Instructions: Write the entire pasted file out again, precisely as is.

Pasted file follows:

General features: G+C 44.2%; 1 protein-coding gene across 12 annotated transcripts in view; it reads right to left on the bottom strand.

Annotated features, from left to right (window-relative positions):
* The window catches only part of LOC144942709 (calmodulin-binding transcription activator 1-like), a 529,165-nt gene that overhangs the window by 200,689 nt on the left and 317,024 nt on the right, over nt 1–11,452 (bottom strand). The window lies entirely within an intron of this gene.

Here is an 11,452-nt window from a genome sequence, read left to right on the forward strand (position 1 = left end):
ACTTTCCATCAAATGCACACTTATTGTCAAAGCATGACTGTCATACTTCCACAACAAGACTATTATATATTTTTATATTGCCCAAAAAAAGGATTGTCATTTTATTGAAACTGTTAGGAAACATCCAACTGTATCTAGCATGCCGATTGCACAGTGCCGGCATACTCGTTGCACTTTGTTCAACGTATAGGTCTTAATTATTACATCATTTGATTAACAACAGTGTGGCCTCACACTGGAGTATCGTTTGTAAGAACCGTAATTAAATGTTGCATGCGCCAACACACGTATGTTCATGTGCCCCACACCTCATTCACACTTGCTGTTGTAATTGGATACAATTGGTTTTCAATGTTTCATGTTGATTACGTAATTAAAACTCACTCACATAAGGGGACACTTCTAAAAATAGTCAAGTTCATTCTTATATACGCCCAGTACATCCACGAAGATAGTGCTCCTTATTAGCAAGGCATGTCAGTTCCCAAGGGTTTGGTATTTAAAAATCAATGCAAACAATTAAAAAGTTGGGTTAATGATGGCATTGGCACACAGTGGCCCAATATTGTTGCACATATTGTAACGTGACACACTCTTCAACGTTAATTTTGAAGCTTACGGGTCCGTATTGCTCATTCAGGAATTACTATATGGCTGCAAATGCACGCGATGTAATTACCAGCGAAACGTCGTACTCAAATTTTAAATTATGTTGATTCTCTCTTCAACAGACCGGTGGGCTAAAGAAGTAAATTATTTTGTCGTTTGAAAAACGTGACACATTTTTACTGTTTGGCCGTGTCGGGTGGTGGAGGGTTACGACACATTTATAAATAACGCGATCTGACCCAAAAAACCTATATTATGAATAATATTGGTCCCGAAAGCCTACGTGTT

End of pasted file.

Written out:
General features: G+C 44.2%; 1 protein-coding gene across 12 annotated transcripts in view; it reads right to left on the bottom strand.

Annotated features, from left to right (window-relative positions):
* The window catches only part of LOC144942709 (calmodulin-binding transcription activator 1-like), a 529,165-nt gene that overhangs the window by 200,689 nt on the left and 317,024 nt on the right, over nt 1–11,452 (bottom strand). The window lies entirely within an intron of this gene.

Here is an 11,452-nt window from a genome sequence, read left to right on the forward strand (position 1 = left end):
ACTTTCCATCAAATGCACACTTATTGTCAAAGCATGACTGTCATACTTCCACAACAAGACTATTATATATTTTTATATTGCCCAAAAAAAGGATTGTCATTTTATTGAAACTGTTAGGAAACATCCAACTGTATCTAGCATGCCGATTGCACAGTGCCGGCATACTCGTTGCACTTTGTTCAACGTATAGGTCTTAATTATTACATCATTTGATTAACAACAGTGTGGCCTCACACTGGAGTATCGTTTGTAAGAACCGTAATTAAATGTTGCATGCGCCAACACACGTATGTTCATGTGCCCCACACCTCATTCACACTTGCTGTTGTAATTGGATACAATTGGTTTTCAATGTTTCATGTTGATTACGTAATTAAAACTCACTCACATAAGGGGACACTTCTAAAAATAGTCAAGTTCATTCTTATATACGCCCAGTACATCCACGAAGATAGTGCTCCTTATTAGCAAGGCATGTCAGTTCCCAAGGGTTTGGTATTTAAAAATCAATGCAAACAATTAAAAAGTTGGGTTAATGATGGCATTGGCACACAGTGGCCCAATATTGTTGCACATATTGTAACGTGACACACTCTTCAACGTTAATTTTGAAGCTTACGGGTCCGTATTGCTCATTCAGGAATTACTATATGGCTGCAAATGCACGCGATGTAATTACCAGCGAAACGTCGTACTCAAATTTTAAATTATGTTGATTCTCTCTTCAACAGACCGGTGGGCTAAAGAAGTAAATTATTTTGTCGTTTGAAAAACGTGACACATTTTTACTGTTTGGCCGTGTCGGGTGGTGGAGGGTTACGACACATTTATAAATAACGCGATCTGACCCAAAAAACCTATATTATGAATAATATTGGTCCCGAAAGCCTACGTGTT